Slim: Unofficial History (Paperback)
The Right Honourable John Douglas the Viscount Slim
Like most members of the professional military freemasonry, Slim came to admire "all the soldiers of different races who have fought with me and most of those who have fought against me." Among the most likable of his enemies were the Wazirs of India's Northwest Frontier. In 1920, Slim took part in a retaliatory raid on an obscure village. It was an unusually easy victory over the canny Wazirs, whom the British took by surprise and escaped from with scant loss. Afterwards, in the casual frontier way, the British sent a message to the Wazirs, expressing surprise at the enemy's unusually poor shooting. The Wazirs replied in courtly fashion that their rifles were Short Magazine Lee-Enfields captured in previous fights with the British and that they had failed to sight the guns to accord with a new stock of ammunition. Now, having calculated the adjustment, they would be delighted to demonstrate their bull's-eye accuracy any time the British wanted. "One cannot help feeling," Slim says, "that the fellows who wrote that ought to be on our side." Slim genuinely enjoyed his virtually blood-free skirmishes with such foes as the Turks, the Wazirs and the Italians in 1940 Ethiopia.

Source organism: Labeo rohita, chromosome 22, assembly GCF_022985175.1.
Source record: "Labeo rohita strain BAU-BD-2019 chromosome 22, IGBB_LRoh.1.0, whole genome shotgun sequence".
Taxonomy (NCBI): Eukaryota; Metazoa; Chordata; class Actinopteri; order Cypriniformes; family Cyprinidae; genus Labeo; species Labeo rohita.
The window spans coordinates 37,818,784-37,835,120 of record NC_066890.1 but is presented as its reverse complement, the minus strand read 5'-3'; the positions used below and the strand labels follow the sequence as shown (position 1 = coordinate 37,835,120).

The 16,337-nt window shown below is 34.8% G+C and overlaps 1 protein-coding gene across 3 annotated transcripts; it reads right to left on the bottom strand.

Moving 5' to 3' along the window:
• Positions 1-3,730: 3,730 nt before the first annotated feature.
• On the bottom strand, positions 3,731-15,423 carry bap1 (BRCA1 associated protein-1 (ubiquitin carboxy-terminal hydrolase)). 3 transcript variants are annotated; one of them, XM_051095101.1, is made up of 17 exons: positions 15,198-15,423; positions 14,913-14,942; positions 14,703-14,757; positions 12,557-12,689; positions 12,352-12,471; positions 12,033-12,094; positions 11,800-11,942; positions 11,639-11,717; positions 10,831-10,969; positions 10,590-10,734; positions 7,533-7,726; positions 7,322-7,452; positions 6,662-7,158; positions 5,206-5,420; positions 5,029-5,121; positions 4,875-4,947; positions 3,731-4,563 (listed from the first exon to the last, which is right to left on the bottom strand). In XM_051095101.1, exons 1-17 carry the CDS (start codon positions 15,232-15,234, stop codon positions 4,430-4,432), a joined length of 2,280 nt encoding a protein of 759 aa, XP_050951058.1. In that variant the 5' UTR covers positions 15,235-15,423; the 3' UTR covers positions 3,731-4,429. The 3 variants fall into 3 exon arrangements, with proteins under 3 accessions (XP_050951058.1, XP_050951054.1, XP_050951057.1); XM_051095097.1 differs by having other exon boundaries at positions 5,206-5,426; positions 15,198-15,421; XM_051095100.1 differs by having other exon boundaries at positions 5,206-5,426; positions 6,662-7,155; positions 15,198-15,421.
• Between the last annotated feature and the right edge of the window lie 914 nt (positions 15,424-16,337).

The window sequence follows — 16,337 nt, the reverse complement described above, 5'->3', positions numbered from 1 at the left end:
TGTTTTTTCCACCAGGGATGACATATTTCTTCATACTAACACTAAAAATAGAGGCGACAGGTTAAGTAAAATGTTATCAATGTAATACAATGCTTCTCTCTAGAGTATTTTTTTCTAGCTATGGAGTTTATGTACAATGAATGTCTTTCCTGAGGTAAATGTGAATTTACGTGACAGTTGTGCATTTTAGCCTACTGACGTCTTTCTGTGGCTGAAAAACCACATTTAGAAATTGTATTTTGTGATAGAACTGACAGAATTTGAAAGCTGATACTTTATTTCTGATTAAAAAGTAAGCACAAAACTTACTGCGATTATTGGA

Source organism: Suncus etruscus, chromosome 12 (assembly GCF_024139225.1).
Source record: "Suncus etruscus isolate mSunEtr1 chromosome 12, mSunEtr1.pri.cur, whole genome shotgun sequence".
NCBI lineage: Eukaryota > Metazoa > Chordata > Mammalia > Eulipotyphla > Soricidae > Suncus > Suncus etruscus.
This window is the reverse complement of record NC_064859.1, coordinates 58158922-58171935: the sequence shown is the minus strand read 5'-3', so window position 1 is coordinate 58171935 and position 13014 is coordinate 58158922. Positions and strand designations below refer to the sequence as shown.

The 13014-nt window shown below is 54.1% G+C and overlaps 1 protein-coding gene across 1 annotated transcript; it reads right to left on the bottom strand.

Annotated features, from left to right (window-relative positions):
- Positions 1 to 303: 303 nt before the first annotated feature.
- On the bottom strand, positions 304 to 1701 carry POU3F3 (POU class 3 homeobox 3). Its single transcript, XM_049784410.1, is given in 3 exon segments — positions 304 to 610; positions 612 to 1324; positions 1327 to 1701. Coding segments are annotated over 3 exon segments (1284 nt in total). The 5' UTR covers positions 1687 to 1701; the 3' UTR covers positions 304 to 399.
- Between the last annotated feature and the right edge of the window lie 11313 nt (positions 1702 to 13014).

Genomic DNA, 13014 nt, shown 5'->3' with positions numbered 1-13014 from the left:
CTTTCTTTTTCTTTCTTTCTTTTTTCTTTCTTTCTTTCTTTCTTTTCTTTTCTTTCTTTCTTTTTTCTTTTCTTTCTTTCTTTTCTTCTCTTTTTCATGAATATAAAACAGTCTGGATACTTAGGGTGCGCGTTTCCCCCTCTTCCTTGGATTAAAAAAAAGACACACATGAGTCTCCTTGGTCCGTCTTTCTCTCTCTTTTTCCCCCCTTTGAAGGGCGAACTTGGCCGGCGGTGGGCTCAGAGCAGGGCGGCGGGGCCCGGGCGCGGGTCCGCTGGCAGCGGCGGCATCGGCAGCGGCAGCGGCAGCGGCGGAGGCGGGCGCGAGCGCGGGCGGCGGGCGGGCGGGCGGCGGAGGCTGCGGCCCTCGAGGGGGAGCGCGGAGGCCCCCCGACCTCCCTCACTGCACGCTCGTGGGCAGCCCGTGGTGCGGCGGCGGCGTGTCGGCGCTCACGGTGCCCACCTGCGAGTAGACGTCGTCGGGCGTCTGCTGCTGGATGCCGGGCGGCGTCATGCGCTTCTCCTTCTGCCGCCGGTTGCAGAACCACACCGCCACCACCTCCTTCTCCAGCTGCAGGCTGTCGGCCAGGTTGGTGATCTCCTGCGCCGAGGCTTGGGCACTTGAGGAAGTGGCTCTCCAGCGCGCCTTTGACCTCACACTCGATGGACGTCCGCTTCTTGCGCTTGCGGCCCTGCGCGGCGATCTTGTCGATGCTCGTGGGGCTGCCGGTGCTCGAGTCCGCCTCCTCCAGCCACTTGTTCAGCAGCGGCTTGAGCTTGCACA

This work is Slim's companion to "Defeat Into Victory," his extraordinary account of the Burma campaign. Unofficial History is an attempt to depict the lives of ordinary men in and out of combat. The accounts are written with style, wit and exceptional humanity, illustrated by the dedication: "This book is dedicated to those who take the trouble to read it."Tom Hall
The only fault I can find is that it is too short.
The American Revolution marked a dramatic change in the struggle for land along the southern frontier. Before the war, American Indian leaders and British officials attempted to accommodate the westward expansion of Anglo- Americans through land cessions designed to have the least impact on American Indian societies. The region remained generally peaceful, but with the onset of the revolution the era of land treaties had passed, and terms were now dictated by the frontier settlers. British officials who once provided oversight no longer exercised authority to curb the expansion of Anglo-American…By Richard D Blackmon
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